C-COM Satellite revenues jump 40% in fiscal 2021 as firm shifts back into black

Leslie Klein
Leslie Klein

After taking a big hit early in the pandemic, Ottawa’s C-COM Satellite Systems says it’s on the road to recovery as its revenues rose 40 per cent in fiscal 2021 compared with a year earlier and it swung back into the black after a money-losing 2020.

The firm, which makes antenna technology for next-generation satellites that are poised to deliver high-speed internet to the most remote parts of the planet, said Thursday it posted revenues of $9.15 million for the fiscal year ending Nov. 30, 2021, up from $6.46 million a year earlier. 

C-COM (TSX-V: CMI) reported net income of $1.42 million, or four cents per share, in fiscal 2021 after posting a net loss of $213,000 the previous year.

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“Though our recovery is not yet at the pre-COVID heights of fiscal 2019, we were pleased to see a significant increase of revenues in 2021 with corresponding profitability,” C-COM president and CEO Leslie Klein said in a statement.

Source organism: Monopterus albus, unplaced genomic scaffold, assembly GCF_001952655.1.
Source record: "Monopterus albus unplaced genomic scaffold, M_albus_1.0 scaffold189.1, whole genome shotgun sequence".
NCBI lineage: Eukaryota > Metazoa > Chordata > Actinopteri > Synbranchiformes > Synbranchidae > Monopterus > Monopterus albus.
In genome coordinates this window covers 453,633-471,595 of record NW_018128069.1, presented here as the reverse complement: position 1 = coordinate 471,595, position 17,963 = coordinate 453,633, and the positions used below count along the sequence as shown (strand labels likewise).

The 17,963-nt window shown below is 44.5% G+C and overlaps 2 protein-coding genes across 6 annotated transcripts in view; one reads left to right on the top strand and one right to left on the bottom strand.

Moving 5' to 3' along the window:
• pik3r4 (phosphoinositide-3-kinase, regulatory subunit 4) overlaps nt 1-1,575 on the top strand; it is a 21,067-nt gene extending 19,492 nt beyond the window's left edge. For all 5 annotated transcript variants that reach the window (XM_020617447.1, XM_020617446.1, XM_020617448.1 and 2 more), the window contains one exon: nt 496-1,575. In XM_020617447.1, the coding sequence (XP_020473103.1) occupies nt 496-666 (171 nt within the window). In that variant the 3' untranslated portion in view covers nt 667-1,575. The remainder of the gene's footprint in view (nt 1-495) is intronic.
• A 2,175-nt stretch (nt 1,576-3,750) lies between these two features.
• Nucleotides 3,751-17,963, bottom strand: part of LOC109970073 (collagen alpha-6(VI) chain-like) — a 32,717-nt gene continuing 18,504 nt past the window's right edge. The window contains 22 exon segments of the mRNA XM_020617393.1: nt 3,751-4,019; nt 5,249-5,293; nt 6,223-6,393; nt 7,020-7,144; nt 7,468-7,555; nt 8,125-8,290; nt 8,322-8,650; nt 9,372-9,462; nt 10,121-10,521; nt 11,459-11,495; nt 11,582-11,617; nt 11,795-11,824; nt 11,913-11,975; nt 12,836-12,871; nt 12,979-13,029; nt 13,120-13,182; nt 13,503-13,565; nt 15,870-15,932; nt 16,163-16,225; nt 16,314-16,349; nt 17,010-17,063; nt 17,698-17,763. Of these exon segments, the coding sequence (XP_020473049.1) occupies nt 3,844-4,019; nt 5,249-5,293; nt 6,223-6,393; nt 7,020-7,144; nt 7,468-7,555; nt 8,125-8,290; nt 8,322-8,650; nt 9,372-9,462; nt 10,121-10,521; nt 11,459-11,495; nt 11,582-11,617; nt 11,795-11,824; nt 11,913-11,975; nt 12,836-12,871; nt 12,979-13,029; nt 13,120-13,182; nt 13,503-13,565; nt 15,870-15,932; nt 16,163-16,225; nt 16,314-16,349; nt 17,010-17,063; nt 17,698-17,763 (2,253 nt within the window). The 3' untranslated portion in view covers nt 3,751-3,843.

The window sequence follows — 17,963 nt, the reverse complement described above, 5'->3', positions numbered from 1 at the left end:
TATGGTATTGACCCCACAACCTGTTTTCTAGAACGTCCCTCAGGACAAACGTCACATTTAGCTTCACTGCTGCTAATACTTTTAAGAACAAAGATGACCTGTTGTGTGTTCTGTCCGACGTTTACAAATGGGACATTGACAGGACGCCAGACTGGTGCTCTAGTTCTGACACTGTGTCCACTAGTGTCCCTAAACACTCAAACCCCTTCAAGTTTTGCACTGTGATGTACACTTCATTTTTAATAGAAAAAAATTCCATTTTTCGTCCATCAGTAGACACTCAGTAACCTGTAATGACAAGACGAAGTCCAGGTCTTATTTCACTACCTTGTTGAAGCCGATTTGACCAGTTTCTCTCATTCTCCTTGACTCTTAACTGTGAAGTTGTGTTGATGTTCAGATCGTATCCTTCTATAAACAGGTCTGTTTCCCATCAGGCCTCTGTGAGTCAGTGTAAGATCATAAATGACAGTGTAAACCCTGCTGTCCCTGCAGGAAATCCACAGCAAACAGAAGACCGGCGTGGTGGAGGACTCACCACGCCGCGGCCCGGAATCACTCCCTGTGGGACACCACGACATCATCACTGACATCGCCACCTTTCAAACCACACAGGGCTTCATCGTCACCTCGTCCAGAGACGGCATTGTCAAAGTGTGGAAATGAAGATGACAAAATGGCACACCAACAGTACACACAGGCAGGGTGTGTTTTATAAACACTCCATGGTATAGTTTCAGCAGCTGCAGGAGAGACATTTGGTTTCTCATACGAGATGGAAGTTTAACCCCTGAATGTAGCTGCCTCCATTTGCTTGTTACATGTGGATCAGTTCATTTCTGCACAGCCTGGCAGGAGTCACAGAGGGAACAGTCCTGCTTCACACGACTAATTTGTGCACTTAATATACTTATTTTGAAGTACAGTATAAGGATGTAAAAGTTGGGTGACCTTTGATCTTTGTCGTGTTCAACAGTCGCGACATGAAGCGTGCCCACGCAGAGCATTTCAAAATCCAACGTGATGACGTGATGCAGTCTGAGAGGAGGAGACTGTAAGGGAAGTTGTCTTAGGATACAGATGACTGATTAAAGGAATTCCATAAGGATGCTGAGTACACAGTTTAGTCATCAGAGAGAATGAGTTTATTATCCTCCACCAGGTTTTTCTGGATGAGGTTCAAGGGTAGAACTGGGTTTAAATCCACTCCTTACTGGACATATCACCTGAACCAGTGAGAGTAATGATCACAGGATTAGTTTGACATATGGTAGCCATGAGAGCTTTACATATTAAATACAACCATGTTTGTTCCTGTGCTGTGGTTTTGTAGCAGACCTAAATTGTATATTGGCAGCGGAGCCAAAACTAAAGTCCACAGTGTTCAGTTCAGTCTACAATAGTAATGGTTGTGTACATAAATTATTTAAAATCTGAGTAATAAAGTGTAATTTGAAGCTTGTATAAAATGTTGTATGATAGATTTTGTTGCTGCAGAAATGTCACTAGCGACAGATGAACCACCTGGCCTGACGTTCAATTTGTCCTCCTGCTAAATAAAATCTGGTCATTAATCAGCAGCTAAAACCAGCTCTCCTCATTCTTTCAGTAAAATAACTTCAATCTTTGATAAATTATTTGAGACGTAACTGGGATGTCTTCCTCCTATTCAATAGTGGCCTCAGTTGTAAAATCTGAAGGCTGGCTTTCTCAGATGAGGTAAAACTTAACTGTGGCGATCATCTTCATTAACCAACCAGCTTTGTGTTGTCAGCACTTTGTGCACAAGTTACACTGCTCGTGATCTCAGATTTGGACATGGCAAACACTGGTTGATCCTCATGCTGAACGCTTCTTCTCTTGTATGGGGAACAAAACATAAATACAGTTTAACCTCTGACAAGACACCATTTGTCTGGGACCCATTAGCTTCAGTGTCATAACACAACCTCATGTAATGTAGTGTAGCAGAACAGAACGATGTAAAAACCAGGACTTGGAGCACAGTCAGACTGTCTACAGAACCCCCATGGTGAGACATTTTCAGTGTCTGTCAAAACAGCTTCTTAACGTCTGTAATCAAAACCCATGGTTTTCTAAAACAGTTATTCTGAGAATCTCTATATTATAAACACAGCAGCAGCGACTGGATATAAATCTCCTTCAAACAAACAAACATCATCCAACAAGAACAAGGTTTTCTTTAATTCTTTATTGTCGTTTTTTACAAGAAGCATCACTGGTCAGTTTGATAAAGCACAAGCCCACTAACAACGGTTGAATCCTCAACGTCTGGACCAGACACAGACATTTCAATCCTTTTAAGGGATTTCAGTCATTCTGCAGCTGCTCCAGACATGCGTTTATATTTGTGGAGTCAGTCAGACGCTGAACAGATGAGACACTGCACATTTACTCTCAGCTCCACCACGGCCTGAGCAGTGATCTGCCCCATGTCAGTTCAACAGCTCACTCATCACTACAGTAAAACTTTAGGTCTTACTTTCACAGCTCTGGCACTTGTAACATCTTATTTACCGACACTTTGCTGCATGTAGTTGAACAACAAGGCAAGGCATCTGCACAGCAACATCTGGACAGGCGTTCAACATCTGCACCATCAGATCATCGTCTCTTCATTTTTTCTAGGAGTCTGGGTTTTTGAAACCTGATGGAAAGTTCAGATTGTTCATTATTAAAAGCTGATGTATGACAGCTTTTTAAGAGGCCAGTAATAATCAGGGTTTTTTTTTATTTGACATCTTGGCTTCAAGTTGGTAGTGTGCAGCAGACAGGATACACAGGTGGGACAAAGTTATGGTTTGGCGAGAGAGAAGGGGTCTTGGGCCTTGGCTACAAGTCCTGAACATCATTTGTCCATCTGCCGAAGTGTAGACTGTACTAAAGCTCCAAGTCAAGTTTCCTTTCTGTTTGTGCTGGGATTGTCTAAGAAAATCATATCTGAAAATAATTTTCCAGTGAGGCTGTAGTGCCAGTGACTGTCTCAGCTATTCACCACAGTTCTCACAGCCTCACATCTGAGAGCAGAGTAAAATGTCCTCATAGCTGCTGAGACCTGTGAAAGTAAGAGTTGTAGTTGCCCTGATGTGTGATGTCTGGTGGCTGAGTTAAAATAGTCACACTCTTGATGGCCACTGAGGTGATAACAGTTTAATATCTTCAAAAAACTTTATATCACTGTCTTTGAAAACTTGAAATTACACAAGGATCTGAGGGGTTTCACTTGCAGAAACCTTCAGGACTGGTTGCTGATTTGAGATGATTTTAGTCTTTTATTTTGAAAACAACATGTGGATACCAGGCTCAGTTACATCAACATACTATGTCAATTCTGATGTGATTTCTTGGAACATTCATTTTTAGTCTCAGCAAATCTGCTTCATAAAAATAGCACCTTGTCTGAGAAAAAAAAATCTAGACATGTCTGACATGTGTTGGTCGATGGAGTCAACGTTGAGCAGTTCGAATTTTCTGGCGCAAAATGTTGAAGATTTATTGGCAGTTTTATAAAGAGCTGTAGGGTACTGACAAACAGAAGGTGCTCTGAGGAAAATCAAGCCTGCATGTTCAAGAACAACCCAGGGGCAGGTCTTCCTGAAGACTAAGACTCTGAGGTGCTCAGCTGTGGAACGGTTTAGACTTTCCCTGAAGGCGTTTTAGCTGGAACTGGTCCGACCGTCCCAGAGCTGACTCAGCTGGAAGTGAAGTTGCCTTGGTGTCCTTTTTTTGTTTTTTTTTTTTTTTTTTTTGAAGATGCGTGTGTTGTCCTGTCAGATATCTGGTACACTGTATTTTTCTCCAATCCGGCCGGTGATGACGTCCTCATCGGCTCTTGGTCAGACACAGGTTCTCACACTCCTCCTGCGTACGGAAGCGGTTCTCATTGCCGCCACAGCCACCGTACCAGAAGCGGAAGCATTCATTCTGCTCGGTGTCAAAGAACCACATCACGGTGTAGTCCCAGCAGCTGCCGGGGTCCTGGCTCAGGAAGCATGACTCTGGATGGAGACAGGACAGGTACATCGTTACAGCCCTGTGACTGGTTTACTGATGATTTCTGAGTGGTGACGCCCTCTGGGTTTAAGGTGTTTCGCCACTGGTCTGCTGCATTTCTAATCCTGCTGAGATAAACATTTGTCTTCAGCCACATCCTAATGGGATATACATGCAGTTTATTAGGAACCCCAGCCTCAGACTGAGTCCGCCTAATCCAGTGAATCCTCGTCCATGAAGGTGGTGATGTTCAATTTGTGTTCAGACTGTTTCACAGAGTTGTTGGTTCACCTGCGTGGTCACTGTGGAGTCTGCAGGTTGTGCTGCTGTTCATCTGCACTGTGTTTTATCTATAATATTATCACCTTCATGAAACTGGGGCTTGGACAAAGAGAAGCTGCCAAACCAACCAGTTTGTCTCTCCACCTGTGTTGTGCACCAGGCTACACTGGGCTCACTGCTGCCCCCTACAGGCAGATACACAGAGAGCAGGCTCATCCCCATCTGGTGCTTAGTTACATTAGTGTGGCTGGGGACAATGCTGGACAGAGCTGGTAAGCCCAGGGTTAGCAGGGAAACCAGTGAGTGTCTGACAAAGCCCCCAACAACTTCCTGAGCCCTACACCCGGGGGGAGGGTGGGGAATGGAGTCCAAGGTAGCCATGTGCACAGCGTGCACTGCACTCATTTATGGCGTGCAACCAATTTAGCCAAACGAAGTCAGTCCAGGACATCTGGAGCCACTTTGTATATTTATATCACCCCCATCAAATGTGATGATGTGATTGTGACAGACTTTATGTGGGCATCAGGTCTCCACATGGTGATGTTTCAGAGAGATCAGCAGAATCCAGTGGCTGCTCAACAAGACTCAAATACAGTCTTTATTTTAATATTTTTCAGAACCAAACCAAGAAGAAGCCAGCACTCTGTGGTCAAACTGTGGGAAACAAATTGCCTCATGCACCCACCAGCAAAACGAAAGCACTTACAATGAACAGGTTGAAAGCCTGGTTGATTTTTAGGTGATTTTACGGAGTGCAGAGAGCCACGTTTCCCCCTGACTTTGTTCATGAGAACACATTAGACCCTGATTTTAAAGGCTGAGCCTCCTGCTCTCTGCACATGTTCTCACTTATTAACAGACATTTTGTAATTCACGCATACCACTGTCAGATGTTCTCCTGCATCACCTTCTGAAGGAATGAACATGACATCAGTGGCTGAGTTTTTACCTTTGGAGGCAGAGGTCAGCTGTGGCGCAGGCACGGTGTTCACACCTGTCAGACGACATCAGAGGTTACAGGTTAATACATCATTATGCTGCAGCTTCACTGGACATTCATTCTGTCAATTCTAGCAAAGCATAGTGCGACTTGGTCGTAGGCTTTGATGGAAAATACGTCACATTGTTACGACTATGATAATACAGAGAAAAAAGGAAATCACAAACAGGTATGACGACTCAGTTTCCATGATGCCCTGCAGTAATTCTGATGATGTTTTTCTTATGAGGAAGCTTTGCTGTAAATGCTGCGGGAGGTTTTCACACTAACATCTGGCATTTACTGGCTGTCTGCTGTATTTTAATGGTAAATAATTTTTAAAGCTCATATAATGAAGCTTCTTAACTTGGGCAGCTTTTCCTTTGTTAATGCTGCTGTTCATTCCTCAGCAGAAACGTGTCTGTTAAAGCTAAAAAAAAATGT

While Klein noted that the economy is slowly starting to bounce back from the effects of the pandemic, he said the firm isn’t completely out of the woods yet. 

He noted that widespread supply chain bottlenecks and rising inflation continue to be a drag on the firm’s recovery. But Klein said he remains “cautiously optimistic” about C-COM’s future prospects, noting the company retains a “healthy balance sheet” with nearly $25 million in available working capital.

Klein said the firm plans to hit the trade show circuit again soon after a two-year absence due to COVID, providing a potential boost to its sales pipeline. 

He added that the firm’s latest product – an electronically steered antenna that’s been in development for five years and was officially unveiled last week at the Satellite 2022 conference in Washington, D.C. – is generating “significant” market interest.

C-COM said it successfully tested a prototype of the next-generation antenna on an Anik F3 satellite operated by Ottawa-based Telesat. The firm says the new technology will be capable of operating on low-Earth-orbit satellites being developed by Telesat and other manufacturers that are gearing up to deliver broadband wireless service to customers that currently don’t have reliable access to high-speed internet.

C-COM develops, manufactures and deploys commercial satellite antenna technology that enables high-speed internet, VoIP and video services. It’s particularly focused on remote areas, such as the far north in Canada and Russia as well as deserts in Australia and Saudi Arabia.

The company’s shares have fallen nearly 50 per cent over the past year as tech stocks in general have spiralled. C-COM shares were trading at $2.14 on the TSX Venture Exchange late Thursday afternoon, up four cents on the day.

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